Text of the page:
Our American Frontier Novels are adventure books describing life in a wilderness. The wilderness may be the early 1900s in Canada or the Wild West, or it may be the early 1800s in the Appalachian Mountains of Western Pennsylvania. Or, they could be set in the 1930s in the Rocky Mountains. To be put on the American Frontier Novels shelf, a book can not be completely set in civilized society, and must describe some aspect of the history of the American frontier.
There must be some element of “roughing it” within the book so that we, the readers, can learn how to snow shoe and survive in a blizzard by building an igloo and digging in with pipe and a good fire, or how to ford a stream in winter. Imagine living in a log cabin in the woods, far from others, with hand hewn log furniture, pictures cut from magazines or calendars used to humbly decorate, stream water for cooking, and a long trek out into the wilderness in the hunt for food.
If you ever wanted to know what to do in a forest fire, or how to build your own log cabin, if you wondered could you fight off those who would take your land, or how to help your neighbor during a small pox epidemic – these are the books to read.
James Oliver Curwood Novels
It was the reading of James Oliver Curwood’s books that inspired me to take up snow-shoeing. In several of his books, the main character is racing through the woods to alert the frontier inhabitants about a small pox epidemic or a forest fire approaching. Curwood writes that the snow shoes went “zip, zip, zip” through the snow.
Intrigued, I bought myself a pair of old-fashioned wooden snow shoes, took them up to the meadows on Mt. Rose (at about 8,000 ft. altitude) and proceeded to snow shoe off for the summit where I could see Lake Tahoe. Well, my snow shoes did not make the “zip, zip, zip” sound as described so I thought that Curwood had overstated the concept. But much to my amazement, after a year of snow shoeing up to that summit, I finally did hear the “zip, zip, zip”. I just needed to be going fast enough and by the second year I was zipping away. ~Marcella Parsons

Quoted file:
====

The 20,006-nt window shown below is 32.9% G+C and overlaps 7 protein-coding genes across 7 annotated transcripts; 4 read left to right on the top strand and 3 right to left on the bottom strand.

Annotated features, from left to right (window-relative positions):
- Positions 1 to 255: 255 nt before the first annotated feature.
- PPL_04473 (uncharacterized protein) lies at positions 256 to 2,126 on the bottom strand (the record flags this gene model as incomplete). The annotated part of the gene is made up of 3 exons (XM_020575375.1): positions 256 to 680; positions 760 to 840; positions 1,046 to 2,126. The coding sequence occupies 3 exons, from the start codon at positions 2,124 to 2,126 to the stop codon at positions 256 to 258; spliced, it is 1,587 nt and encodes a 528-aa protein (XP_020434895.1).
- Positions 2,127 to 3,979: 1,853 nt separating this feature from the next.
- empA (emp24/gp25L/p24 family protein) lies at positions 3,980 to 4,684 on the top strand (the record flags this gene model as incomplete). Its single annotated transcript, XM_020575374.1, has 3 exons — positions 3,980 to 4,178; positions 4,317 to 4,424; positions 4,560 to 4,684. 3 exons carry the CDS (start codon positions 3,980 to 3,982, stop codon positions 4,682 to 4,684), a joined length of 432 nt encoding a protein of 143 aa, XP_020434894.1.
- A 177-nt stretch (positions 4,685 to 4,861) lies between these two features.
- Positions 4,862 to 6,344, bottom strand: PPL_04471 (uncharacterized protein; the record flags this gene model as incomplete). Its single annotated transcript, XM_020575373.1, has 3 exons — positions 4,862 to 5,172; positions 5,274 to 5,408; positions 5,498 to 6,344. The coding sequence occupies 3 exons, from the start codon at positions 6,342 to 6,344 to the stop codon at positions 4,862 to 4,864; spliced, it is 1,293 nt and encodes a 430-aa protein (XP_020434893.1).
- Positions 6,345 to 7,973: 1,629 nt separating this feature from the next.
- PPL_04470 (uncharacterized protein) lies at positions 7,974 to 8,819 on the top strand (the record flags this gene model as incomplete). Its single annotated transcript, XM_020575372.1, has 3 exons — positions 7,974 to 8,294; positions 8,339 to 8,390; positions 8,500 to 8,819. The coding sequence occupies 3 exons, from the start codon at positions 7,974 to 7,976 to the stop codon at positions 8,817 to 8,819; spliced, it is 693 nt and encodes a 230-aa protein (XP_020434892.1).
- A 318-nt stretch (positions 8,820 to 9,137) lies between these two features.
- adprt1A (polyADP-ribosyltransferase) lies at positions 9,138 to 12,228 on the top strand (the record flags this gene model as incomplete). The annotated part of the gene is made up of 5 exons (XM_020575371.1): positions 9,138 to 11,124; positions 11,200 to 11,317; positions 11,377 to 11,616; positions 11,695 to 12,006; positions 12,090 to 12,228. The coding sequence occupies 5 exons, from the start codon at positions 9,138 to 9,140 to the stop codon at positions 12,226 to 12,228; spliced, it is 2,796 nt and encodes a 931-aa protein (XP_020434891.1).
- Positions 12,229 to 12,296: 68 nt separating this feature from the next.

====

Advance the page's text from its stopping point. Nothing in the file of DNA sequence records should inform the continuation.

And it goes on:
All of Curwood’s novels express a joy of life and optimism through his main characters. Although many of his stories present very real dangers encountered in settling and traveling across the unpeopled wilderness of early 1900’s America, his characters rise above and conquer with confidence, a woodsman’s skill, and hard work.
While all of Curwood’s novels are considered action-adventure, in most, the main male character falls in love and part of the story is the evolution of the romance. The heroes blunder through romance to their chagrin and dismay, but with a wry sense of humor. The heroines are very feminine while capable of wielding a rifle or pistol at marauding bears, villains, or unwanted suitors. There is something for every reader as the men and woman in these books live life to its fullest!
Harold Bell Wright Novels
Our newest set of frontier books, being published in 2009, are written by Harold Bell Wright. Wright’s novels and characters are a bit more complex than Curwood’s. They manage to combine the cowboy, wild west freedom of thought and feeling that still existed in the early 1900s with a “back East” hierarchical class mentality. In each book Wright will pit these opposing view points against each other and usually transform one or more characters from the “back East” type to the free thinking cowboy mentality over the course of the tale, though often through trials and tribulations suffered to deflate the arrogance and egos developed in the privileged class.
We hope you enjoy our publication of one of Harold Bell Wright’s most cherished stories: The Shepherd of the Hills.